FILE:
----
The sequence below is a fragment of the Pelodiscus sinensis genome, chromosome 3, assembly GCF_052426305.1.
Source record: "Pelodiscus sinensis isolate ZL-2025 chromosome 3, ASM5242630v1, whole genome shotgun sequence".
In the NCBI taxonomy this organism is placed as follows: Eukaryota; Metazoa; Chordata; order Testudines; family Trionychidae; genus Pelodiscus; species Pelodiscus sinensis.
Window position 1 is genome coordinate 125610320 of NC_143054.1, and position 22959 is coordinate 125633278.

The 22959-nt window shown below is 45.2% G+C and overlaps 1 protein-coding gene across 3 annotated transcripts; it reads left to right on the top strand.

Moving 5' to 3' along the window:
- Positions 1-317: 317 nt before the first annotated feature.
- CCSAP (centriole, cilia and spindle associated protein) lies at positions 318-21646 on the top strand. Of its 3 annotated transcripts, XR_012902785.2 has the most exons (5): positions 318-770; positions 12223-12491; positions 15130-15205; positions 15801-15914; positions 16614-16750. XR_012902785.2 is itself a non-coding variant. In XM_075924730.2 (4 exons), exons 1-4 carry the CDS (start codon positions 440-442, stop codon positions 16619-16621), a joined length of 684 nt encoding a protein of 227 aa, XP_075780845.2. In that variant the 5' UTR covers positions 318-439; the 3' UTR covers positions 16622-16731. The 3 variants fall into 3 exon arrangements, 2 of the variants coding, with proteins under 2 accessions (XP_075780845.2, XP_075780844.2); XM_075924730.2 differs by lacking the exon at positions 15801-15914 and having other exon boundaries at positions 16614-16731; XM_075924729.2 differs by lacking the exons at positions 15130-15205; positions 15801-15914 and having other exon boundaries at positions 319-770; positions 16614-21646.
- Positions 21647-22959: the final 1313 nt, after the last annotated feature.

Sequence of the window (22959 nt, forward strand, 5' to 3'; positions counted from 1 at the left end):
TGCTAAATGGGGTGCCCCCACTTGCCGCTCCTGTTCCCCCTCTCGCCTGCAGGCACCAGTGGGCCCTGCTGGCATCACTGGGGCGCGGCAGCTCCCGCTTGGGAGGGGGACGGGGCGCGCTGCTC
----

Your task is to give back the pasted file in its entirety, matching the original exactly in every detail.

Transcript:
The sequence below is a fragment of the Pelodiscus sinensis genome, chromosome 3, assembly GCF_052426305.1.
Source record: "Pelodiscus sinensis isolate ZL-2025 chromosome 3, ASM5242630v1, whole genome shotgun sequence".
In the NCBI taxonomy this organism is placed as follows: Eukaryota; Metazoa; Chordata; order Testudines; family Trionychidae; genus Pelodiscus; species Pelodiscus sinensis.
Window position 1 is genome coordinate 125610320 of NC_143054.1, and position 22959 is coordinate 125633278.

The 22959-nt window shown below is 45.2% G+C and overlaps 1 protein-coding gene across 3 annotated transcripts; it reads left to right on the top strand.

Moving 5' to 3' along the window:
- Positions 1-317: 317 nt before the first annotated feature.
- CCSAP (centriole, cilia and spindle associated protein) lies at positions 318-21646 on the top strand. Of its 3 annotated transcripts, XR_012902785.2 has the most exons (5): positions 318-770; positions 12223-12491; positions 15130-15205; positions 15801-15914; positions 16614-16750. XR_012902785.2 is itself a non-coding variant. In XM_075924730.2 (4 exons), exons 1-4 carry the CDS (start codon positions 440-442, stop codon positions 16619-16621), a joined length of 684 nt encoding a protein of 227 aa, XP_075780845.2. In that variant the 5' UTR covers positions 318-439; the 3' UTR covers positions 16622-16731. The 3 variants fall into 3 exon arrangements, 2 of the variants coding, with proteins under 2 accessions (XP_075780845.2, XP_075780844.2); XM_075924730.2 differs by lacking the exon at positions 15801-15914 and having other exon boundaries at positions 16614-16731; XM_075924729.2 differs by lacking the exons at positions 15130-15205; positions 15801-15914 and having other exon boundaries at positions 319-770; positions 16614-21646.
- Positions 21647-22959: the final 1313 nt, after the last annotated feature.

Sequence of the window (22959 nt, forward strand, 5' to 3'; positions counted from 1 at the left end):
TGCTAAATGGGGTGCCCCCACTTGCCGCTCCTGTTCCCCCTCTCGCCTGCAGGCACCAGTGGGCCCTGCTGGCATCACTGGGGCGCGGCAGCTCCCGCTTGGGAGGGGGACGGGGCGCGCTGCTC